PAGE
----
by Frank Dempster Sherman
Of books I sing, but not of those
Which any book collector knows, --
The priceless, rare editions, not, --
But volumes which the World forgot
And with them those who wrote, as well,
Before they had a chance to sell:
Ephemerals that find themselves
With the Immortals on my shelves.
I name no names, for if I should
None would recall them now, nor could
A word of mine bring any one
Out of its long Oblivion.
The ink on many fly-leaves still
Looks quite as fresh as when the quill
On each inscribed an author's name,
And signed his title there to Fame
Without one solitary fear
About its being proven clear.
One has its pages still uncut,
Clean, kept ironically shut
By him whose name therein is penned
Above: From his devoted friend.
But not infrequently I come
Across the imprint of a thumb,
Or in the paragraphs I find
A pleasing sentence underlined,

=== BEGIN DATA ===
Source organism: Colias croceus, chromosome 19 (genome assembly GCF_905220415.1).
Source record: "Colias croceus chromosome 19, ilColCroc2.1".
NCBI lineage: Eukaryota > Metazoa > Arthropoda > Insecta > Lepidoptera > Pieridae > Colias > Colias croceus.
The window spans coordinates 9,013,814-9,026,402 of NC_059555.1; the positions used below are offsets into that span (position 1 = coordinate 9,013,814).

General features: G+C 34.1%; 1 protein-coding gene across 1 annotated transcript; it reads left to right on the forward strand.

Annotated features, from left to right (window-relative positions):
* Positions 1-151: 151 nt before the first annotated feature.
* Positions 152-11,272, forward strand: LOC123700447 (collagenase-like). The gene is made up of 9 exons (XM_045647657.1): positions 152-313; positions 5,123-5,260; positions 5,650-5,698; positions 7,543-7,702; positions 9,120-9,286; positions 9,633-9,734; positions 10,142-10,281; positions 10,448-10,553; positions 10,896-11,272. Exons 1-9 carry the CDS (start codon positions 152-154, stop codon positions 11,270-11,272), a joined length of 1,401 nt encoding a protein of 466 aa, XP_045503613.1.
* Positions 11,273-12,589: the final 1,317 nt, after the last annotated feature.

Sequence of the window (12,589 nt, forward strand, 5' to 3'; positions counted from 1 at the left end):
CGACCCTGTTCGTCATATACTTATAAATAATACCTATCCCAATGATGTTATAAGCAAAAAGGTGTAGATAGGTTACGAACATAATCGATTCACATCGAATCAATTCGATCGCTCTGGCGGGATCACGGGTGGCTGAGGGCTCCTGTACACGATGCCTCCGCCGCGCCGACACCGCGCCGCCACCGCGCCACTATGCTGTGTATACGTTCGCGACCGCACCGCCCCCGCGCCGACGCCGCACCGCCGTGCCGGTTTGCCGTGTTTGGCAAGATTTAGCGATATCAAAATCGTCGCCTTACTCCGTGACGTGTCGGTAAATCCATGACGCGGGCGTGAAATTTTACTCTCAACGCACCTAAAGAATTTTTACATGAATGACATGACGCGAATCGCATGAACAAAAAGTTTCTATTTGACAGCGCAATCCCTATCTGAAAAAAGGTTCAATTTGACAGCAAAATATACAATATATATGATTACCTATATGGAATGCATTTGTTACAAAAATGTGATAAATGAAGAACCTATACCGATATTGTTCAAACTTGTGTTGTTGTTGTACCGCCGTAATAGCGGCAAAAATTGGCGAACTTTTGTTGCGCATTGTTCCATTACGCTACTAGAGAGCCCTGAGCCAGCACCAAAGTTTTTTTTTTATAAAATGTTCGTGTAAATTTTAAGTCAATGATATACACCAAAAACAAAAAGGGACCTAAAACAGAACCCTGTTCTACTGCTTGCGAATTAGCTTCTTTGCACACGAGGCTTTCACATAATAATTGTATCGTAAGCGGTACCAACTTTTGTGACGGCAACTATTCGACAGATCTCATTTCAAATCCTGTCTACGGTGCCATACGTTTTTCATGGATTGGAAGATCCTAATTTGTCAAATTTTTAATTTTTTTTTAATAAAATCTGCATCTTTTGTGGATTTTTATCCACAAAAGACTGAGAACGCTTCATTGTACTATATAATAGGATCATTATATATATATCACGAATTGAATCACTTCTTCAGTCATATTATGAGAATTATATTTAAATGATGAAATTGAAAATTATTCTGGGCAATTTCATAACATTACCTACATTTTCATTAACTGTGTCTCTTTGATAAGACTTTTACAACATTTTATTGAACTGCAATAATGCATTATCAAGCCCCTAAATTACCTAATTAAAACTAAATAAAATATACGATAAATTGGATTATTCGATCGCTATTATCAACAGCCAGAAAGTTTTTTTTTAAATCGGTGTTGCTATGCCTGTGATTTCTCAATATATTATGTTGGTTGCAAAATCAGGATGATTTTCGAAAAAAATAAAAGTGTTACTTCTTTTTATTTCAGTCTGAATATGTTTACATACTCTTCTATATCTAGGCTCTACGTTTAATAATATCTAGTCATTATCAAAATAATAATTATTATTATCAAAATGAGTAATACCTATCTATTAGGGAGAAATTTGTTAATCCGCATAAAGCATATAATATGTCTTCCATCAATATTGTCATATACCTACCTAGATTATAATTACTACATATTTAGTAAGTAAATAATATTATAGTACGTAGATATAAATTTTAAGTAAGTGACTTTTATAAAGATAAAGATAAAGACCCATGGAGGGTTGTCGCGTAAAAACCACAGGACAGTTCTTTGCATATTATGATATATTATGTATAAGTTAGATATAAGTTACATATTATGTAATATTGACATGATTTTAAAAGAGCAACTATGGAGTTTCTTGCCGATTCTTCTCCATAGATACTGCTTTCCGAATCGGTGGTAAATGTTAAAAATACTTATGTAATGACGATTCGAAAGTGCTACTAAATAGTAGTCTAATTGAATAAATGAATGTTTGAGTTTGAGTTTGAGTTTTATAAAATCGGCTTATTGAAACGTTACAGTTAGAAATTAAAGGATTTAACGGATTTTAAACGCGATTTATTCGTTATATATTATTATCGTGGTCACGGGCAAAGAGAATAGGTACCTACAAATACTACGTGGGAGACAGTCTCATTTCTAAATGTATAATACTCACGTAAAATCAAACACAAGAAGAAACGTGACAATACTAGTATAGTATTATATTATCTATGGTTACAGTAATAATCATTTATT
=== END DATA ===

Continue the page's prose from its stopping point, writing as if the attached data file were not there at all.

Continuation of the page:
Or neatly on the margin set
A compliment in epithet:
Each one of these, I'm satisfied,
Was read before its author died.
And there is one among them all,
Morocco bound, gilt-edged, and small,
Filled with the amatory rhymes
Of ante-Tennysonian times,
Stiff in their phraseology
And rather rough in melody.
'T is Dedicated unto Her
By Her Unworthy Worshipper.
And just below is written,
Many and pleasing Melodies,
Dear Wm. writ in '98,
and unto Me did Dedicate.
This one was read and read again,
And annotated by her pen:
And this fulfilled the Author's hopes,
Repaid the toil of all his tropes,
And had, at least his span of life,
One constant reader in his wife.
Source:Lyrics For A Lute
Boston and New York, Houghton, Mifflin, and Company